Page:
On the other hand, a 6-year-old knows none of these things, only that he helped sketch something and then 20 minutes later was dropping it in a cup of water to see whether it floats. And that the original design can be tweaked and improved pretty much endlessly until it looks like what’s in his head.
I think this is potentially(!) as big a deal for teaching kids as Logo was — C got the idea that you could make things out of “cubes” and spheres and “cylinders” pretty quickly, and he was even the one who suggested cutting a rectangle out of the big block to make the mouth. And of course we put things in the wrong places to start with, so the “translate” function was pretty obvious as well.
And he gets something to keep and play with that he can enjoy even when he’s away from the computer.
July 28, 2011
I have a mug. I have a couple of really bad lego blocks, I have a mostly acceptable half-cube and small tower.
The tweaking will be endless. Hurrah!
Oh, yeah, and I have to install sun java so the whole thing doesn’t crash every 20 minutes or so.
July 23, 2011
Grr. Apparently what you do when talking to a board to upload a sketch through the arduino IDE is not what you do when talking to the same board to replace its firmware with Replicator G. One needs root privs, the other doesn’t. Guess which.
After having frotzed the firmware on the extruder board and being completely unable to replace it, I read lots of discussions about failure to upload firmware and and when to push the reset button and corrupted bootloaders, so I finally got the idea that I would reburn the bootloader and thus start with a completely clean slate for the new extruder firmware. Ordered a USBTiny and a new soldering iron (anyone want a perfectly fine radio shack model that just won’t do small stuff?) and stopped just short of another arduino and a color touchscreen. Assembled the USBTiny, plugged it into the right places, told the arduino IDE to reburn me a bootloader, nada. (Well not quite nada, but an error message that even Google hadn’t heard about.) In my searches on problems with USBTiny and avrdude I came across a bunch of stuff about permissions and needing to run as root and exceptions rules, and figured “What the heck.”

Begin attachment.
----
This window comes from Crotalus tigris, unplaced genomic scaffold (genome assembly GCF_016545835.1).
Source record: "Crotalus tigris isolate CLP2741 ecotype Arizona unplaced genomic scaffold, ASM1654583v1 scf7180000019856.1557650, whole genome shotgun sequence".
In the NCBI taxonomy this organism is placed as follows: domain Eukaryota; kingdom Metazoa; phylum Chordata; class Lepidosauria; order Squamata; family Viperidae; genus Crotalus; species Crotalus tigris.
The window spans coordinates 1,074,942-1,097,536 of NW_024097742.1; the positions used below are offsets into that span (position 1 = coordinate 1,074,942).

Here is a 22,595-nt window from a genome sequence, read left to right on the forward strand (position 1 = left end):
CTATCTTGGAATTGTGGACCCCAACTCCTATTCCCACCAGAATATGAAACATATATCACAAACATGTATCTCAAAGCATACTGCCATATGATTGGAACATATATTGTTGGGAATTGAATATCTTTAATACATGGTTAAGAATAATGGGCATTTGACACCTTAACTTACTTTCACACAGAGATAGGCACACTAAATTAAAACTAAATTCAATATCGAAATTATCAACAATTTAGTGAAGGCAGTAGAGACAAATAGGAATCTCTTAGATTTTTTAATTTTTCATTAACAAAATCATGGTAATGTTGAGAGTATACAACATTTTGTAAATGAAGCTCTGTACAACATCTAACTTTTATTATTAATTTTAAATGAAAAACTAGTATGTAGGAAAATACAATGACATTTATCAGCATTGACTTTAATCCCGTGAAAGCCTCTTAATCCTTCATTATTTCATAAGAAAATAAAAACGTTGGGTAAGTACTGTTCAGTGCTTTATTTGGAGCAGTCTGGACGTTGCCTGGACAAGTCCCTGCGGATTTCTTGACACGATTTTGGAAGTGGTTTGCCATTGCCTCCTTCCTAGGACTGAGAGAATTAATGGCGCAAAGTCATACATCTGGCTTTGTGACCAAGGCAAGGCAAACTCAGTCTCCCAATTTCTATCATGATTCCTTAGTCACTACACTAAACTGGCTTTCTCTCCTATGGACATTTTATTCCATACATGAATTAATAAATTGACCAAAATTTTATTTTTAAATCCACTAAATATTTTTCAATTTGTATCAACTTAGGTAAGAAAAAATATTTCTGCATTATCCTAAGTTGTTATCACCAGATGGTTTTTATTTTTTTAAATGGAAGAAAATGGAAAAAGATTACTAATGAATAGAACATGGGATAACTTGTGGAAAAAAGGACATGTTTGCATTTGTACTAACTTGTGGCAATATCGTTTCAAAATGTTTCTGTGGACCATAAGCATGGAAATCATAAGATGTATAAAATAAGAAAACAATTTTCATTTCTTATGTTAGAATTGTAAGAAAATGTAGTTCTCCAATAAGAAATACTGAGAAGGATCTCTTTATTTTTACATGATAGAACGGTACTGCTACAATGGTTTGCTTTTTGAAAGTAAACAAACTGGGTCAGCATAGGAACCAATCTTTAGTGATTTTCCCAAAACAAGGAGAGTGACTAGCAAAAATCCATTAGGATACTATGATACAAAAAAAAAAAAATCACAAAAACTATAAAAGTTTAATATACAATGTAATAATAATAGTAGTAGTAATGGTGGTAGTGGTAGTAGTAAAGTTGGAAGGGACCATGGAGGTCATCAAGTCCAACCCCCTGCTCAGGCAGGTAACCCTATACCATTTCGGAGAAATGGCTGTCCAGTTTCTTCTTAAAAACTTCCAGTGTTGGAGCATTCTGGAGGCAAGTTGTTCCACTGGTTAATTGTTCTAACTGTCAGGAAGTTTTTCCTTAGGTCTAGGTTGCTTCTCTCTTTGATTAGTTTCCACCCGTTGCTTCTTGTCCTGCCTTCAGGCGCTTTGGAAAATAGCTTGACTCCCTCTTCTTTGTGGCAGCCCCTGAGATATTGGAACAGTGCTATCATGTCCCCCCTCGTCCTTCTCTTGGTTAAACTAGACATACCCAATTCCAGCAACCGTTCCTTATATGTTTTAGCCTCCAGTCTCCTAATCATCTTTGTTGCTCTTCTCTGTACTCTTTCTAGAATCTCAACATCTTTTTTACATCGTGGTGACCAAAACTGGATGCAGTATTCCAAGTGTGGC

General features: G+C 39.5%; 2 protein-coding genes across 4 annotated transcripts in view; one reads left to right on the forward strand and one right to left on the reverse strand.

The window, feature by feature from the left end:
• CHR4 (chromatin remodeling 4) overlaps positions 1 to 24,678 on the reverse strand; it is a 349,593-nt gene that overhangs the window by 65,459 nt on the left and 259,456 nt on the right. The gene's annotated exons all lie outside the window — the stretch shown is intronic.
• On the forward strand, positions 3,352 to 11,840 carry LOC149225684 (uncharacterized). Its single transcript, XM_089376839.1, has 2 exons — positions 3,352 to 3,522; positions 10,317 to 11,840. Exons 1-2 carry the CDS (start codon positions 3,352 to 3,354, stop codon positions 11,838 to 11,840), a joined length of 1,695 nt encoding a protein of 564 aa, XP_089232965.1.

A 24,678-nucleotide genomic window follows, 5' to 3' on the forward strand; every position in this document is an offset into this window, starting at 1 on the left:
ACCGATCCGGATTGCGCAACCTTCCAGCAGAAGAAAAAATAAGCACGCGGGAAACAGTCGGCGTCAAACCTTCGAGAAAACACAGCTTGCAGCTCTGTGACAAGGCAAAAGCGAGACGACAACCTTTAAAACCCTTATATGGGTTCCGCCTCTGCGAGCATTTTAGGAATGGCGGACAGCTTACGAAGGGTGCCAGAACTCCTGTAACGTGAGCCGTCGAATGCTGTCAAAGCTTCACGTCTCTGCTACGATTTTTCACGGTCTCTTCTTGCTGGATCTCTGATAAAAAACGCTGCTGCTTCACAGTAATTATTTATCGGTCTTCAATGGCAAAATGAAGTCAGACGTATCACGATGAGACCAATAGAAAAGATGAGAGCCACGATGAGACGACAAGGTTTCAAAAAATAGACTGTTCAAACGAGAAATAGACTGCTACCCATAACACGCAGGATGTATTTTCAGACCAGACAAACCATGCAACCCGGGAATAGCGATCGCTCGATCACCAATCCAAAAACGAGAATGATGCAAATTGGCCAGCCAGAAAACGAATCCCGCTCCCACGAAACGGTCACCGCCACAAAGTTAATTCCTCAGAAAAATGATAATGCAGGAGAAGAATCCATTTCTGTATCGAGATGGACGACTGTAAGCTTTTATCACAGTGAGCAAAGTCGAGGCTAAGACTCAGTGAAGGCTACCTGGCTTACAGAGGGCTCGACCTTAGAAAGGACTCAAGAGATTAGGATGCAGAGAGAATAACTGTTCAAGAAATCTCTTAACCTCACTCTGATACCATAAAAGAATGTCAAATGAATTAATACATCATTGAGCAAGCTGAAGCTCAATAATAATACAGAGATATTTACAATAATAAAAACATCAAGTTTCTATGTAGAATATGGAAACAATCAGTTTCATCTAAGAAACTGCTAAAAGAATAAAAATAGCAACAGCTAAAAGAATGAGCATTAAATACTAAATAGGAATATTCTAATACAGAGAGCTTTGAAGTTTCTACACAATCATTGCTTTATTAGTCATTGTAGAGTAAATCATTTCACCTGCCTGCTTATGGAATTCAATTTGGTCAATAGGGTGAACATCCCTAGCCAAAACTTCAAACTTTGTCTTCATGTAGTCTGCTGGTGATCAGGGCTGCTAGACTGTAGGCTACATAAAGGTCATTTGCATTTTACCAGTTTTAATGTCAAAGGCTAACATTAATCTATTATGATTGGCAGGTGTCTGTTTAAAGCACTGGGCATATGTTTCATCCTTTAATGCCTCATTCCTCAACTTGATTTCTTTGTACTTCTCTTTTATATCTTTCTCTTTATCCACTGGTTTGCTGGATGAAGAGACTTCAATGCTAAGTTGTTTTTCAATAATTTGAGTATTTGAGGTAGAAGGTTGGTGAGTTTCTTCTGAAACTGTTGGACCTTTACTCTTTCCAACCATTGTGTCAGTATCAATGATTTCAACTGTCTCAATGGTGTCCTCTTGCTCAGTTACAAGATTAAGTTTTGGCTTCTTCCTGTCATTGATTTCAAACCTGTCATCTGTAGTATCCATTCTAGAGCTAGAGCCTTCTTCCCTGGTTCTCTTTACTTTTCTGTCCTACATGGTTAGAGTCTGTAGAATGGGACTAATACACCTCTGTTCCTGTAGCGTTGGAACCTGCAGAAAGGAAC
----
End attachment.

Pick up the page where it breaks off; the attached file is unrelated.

Pause for a couple of days while I find out that the Ubuntu on my new machine doesn’t like things to run as root, and especially that there’s no good way to simply double-click on the arduino or replicator-g shell script and make everything happen as it should. But eventually close enough — I can sudo and type the annoyingly long pathname, or install a weird nautilus script that freaks me out by opening a new copy of the enclosing folder before — yeah — running under either sudo or gksudo depending on which the two lines of monkey-copied text tells it to.
I click through the upload sequence just the same as the previous four thousand failed times, and now it works. My extruder firmware is back, the thermocouple is reporting that it’s too damn hot in the basement even when the resistors are off, and maybe tonight or tomorrow I will have enough energy to actually try and print something.
Is there a place where I should have noticed the permissions issue way back when?
July 19, 2011
Should be every day, but I’m getting old and slow. Apparently the reason I can’t unfrob my extruder controller is that certain communications between computer and board are privileged, and I’m not running as root. And running stuff as root from the GUI in Ubuntu is not as simple as it might be. I might be able to make this work tomorrow…
Oh, and love yez though I do, thanks for dashing my expectations, v2 folks. I got all the way through installing git, gcc-avr, scons and so forth, and puzzling out the platform syntax, only to find that the extruder controller is “not yet supported”. I could have told you that…